Customers of Carroll Electric Cooperative Corp. will have to dig a little more deeply into their pockets this winter if they want to keep the heat on.
The Arkansas Public Service Commission last week approved a rate increase that will inflate the monthly bill for the average residential customer -- defined by the U.S. Energy Information Administration as using 1,179 kilowatt-hours per month -- by about $3, or 3.59 percent.
The increase will take effect on Jan. 1, 2013.
The decision, handed down last Wednesday, was bundled into a larger package of rate increases that will affect consumers throughout the state.
The seed for the rate hike was planted in August, when the Arkansas Electric Cooperative Corp. -- the wholesale supplier from which Carroll Electric purchases its power -- filed a request with the commission to increase their rates.
In response, Carroll Electric and 15 other member cooperatives throughout the state filed requests to pass the added costs on to consumers.
All of these were approved in last week's decision.
The rate increase will produce $34 million in additional revenue for Arkansas Electric. In testimony filed with the commission in August, the company argued the rate increase was necessary to pay for additional generating capacity.
Forest Kessinger, manager of rates and forecasting for Arkansas Electric, said the company planned to purchase a natural gas powered plant and was already committed to a 11.667 percent interest in another, coal-fired plant. The latter, known as the Turk plant, is supposed to begin operations at the end of 2012, Kessinger said.
Last month, representatives for the Public Service Commission staff and the Arkansas Attorney General's Office told commissioners they did not object to the request.
Regina Butler, senior rate case analyst for the commission, recommended that the state approve the increase. Economist William Marcus, speaking on behalf of the Attorney General, expressed some concern about the rapid increase in the company's "overhead costs" -- including customer service, marketing, and administration -- but ultimately recommended the request be approved, also.
Commissioners referenced the testimony of Butler and Marcus in their decision.
Carroll County residents are not alone in being affected by the rising cost of wholesale power: consumers throughout the state face similar pressures. However, Carroll Electric customers are quite alone in another way.
A second rate increase request, still pending before the commission, would triple the rate increase already approved -- to about $9 per month for the average residential customer. That increase would affect Carroll Electric customers alone.
Carroll Electric spokeswoman Nancy Plagge said the rate increase was necessary to cover the cost of recent improvements to the company's infrastructure.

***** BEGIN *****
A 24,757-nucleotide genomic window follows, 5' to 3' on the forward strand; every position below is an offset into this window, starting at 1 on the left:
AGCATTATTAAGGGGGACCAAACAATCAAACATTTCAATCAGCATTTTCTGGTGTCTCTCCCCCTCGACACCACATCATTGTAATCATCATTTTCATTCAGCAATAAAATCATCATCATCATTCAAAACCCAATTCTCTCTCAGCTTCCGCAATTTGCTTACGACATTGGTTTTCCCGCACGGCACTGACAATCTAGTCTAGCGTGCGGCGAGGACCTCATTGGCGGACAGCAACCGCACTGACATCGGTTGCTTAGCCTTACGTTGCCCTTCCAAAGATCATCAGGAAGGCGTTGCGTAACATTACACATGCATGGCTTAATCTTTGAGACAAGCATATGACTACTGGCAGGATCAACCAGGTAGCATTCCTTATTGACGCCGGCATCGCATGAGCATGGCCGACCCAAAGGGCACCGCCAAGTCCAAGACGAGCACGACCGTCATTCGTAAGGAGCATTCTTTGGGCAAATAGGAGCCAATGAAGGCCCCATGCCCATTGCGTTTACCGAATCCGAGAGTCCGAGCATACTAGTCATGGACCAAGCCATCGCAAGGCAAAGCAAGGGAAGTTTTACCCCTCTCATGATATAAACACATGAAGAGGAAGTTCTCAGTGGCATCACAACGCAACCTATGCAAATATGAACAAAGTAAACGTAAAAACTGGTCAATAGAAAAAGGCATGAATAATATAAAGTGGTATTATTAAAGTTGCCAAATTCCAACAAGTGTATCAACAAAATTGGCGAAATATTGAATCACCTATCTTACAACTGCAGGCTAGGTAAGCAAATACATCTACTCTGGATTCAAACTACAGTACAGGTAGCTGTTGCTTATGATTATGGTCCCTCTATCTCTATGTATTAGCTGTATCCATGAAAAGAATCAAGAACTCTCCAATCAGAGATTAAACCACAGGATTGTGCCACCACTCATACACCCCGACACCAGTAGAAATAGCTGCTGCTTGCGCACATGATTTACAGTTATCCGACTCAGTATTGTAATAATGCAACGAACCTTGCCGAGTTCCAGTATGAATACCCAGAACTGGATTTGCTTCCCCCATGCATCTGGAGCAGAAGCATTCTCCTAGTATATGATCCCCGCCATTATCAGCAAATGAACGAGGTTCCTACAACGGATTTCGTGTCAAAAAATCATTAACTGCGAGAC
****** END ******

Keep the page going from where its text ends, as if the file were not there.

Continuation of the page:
"Despite the cooperative's best efforts to control expenses, the fact is, the cost of operating an electric system has significantly increased over the past decade," Plagge wrote in a Sept. 1 press release. "Carroll Electric added $267 million in assets during this time period, building and improving the backbone of its system to adequately provide electricity to its 88,000-plus consumers."
According to the application filed by Carroll Electric, the rate increase is designed to provide $3.4 million in additional revenue.
John Bethel, executive director of the Arkansas Public Service Commission, said the later request still had to pass muster with commissioners. If approved, the new rates would take effect on or after Feb. 1, 2013.
Consumers have until then to voice any objections to the commission, he said. If 10 percent of cooperative members were to do so, the proposal would have to pass through a more strenuous review.
Some members have already spoken up. As of Monday night, the commission had received 24 letters of opposition to the increase. The letters referene a familiar litany of grievances: Among them are concerns about undemocratic governance, a lack of transparency, unusually high corporate salaries, and the ongoing expansion of the company's headquarters in Berryville.
Despite these criticisms, the volume of protest is still far short of the 10 percent required to alter the process.
Plagge has suggested that opposing the increase might be more costly to consumers in the long run -- given added costs associated with the longer process.
"I wouldn't speculate on how that might affect our rates," she said.
Editor's Note: To view public feedback submitted to the Public Service Commission thus far, visit the commission's website at http://bit.ly/Trxl4n and scroll to the bottom of the page. Once there, you can also submit your own feedback and track the progress of the Carroll Electric rate increase request.